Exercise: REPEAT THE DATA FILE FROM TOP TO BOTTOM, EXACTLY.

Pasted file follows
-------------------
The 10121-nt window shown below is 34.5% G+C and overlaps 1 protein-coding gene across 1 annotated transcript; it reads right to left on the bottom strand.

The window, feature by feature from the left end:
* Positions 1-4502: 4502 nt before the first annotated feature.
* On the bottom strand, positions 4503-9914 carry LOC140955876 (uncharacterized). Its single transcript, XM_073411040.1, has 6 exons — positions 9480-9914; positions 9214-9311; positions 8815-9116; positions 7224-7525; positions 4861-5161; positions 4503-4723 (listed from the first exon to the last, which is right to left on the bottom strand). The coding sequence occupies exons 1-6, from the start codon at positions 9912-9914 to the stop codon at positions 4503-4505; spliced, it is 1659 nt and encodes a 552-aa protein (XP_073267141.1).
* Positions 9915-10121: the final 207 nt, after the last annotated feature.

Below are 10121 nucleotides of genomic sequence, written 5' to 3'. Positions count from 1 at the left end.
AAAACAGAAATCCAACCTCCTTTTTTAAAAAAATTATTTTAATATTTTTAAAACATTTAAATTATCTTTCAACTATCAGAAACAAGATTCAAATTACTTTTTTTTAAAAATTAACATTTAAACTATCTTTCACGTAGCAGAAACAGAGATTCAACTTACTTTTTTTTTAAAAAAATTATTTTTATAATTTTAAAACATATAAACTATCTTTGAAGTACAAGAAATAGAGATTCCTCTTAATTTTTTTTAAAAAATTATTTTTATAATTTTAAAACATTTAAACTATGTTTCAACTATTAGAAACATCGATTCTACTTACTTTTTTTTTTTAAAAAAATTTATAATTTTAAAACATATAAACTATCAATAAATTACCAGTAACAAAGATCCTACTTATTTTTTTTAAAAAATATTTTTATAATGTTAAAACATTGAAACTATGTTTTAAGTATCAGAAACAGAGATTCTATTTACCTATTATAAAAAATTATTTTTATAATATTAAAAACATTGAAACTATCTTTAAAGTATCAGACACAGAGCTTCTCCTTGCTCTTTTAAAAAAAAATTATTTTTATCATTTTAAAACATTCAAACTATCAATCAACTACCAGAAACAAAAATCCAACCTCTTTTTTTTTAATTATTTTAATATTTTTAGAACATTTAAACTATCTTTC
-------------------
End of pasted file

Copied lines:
The 10121-nt window shown below is 34.5% G+C and overlaps 1 protein-coding gene across 1 annotated transcript; it reads right to left on the bottom strand.

The window, feature by feature from the left end:
* Positions 1-4502: 4502 nt before the first annotated feature.
* On the bottom strand, positions 4503-9914 carry LOC140955876 (uncharacterized). Its single transcript, XM_073411040.1, has 6 exons — positions 9480-9914; positions 9214-9311; positions 8815-9116; positions 7224-7525; positions 4861-5161; positions 4503-4723 (listed from the first exon to the last, which is right to left on the bottom strand). The coding sequence occupies exons 1-6, from the start codon at positions 9912-9914 to the stop codon at positions 4503-4505; spliced, it is 1659 nt and encodes a 552-aa protein (XP_073267141.1).
* Positions 9915-10121: the final 207 nt, after the last annotated feature.

Below are 10121 nucleotides of genomic sequence, written 5' to 3'. Positions count from 1 at the left end.
AAAACAGAAATCCAACCTCCTTTTTTAAAAAAATTATTTTAATATTTTTAAAACATTTAAATTATCTTTCAACTATCAGAAACAAGATTCAAATTACTTTTTTTTAAAAATTAACATTTAAACTATCTTTCACGTAGCAGAAACAGAGATTCAACTTACTTTTTTTTTAAAAAAATTATTTTTATAATTTTAAAACATATAAACTATCTTTGAAGTACAAGAAATAGAGATTCCTCTTAATTTTTTTTAAAAAATTATTTTTATAATTTTAAAACATTTAAACTATGTTTCAACTATTAGAAACATCGATTCTACTTACTTTTTTTTTTTAAAAAAATTTATAATTTTAAAACATATAAACTATCAATAAATTACCAGTAACAAAGATCCTACTTATTTTTTTTAAAAAATATTTTTATAATGTTAAAACATTGAAACTATGTTTTAAGTATCAGAAACAGAGATTCTATTTACCTATTATAAAAAATTATTTTTATAATATTAAAAACATTGAAACTATCTTTAAAGTATCAGACACAGAGCTTCTCCTTGCTCTTTTAAAAAAAAATTATTTTTATCATTTTAAAACATTCAAACTATCAATCAACTACCAGAAACAAAAATCCAACCTCTTTTTTTTTAATTATTTTAATATTTTTAGAACATTTAAACTATCTTTC